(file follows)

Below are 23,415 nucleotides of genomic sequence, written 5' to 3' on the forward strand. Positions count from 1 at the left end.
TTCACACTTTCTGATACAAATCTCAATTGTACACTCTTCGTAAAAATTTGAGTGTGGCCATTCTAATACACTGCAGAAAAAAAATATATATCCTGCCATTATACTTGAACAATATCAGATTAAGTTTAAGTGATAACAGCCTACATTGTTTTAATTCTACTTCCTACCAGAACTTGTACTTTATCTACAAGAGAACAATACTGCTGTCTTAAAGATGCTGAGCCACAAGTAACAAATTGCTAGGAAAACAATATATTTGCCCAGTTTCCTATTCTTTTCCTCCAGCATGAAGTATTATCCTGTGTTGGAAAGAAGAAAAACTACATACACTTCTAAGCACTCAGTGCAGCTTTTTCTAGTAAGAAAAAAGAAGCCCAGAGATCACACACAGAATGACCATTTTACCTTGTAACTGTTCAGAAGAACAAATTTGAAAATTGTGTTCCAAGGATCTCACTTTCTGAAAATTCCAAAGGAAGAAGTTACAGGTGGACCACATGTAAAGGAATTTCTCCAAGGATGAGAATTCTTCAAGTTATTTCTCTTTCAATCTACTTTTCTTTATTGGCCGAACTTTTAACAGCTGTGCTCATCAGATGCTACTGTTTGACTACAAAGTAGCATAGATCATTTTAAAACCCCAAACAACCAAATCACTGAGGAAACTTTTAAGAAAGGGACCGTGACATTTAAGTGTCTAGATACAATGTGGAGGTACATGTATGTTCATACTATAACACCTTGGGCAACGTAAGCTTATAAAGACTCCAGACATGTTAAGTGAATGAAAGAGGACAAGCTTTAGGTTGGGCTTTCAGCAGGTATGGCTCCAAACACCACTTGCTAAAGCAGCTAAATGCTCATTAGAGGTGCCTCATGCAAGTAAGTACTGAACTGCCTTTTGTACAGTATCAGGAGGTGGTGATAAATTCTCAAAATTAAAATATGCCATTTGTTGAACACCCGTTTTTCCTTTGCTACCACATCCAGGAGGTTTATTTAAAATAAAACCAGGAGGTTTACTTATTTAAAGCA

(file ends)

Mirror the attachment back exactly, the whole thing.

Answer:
Below are 23,415 nucleotides of genomic sequence, written 5' to 3' on the forward strand. Positions count from 1 at the left end.
TTCACACTTTCTGATACAAATCTCAATTGTACACTCTTCGTAAAAATTTGAGTGTGGCCATTCTAATACACTGCAGAAAAAAAATATATATCCTGCCATTATACTTGAACAATATCAGATTAAGTTTAAGTGATAACAGCCTACATTGTTTTAATTCTACTTCCTACCAGAACTTGTACTTTATCTACAAGAGAACAATACTGCTGTCTTAAAGATGCTGAGCCACAAGTAACAAATTGCTAGGAAAACAATATATTTGCCCAGTTTCCTATTCTTTTCCTCCAGCATGAAGTATTATCCTGTGTTGGAAAGAAGAAAAACTACATACACTTCTAAGCACTCAGTGCAGCTTTTTCTAGTAAGAAAAAAGAAGCCCAGAGATCACACACAGAATGACCATTTTACCTTGTAACTGTTCAGAAGAACAAATTTGAAAATTGTGTTCCAAGGATCTCACTTTCTGAAAATTCCAAAGGAAGAAGTTACAGGTGGACCACATGTAAAGGAATTTCTCCAAGGATGAGAATTCTTCAAGTTATTTCTCTTTCAATCTACTTTTCTTTATTGGCCGAACTTTTAACAGCTGTGCTCATCAGATGCTACTGTTTGACTACAAAGTAGCATAGATCATTTTAAAACCCCAAACAACCAAATCACTGAGGAAACTTTTAAGAAAGGGACCGTGACATTTAAGTGTCTAGATACAATGTGGAGGTACATGTATGTTCATACTATAACACCTTGGGCAACGTAAGCTTATAAAGACTCCAGACATGTTAAGTGAATGAAAGAGGACAAGCTTTAGGTTGGGCTTTCAGCAGGTATGGCTCCAAACACCACTTGCTAAAGCAGCTAAATGCTCATTAGAGGTGCCTCATGCAAGTAAGTACTGAACTGCCTTTTGTACAGTATCAGGAGGTGGTGATAAATTCTCAAAATTAAAATATGCCATTTGTTGAACACCCGTTTTTCCTTTGCTACCACATCCAGGAGGTTTATTTAAAATAAAACCAGGAGGTTTACTTATTTAAAGCA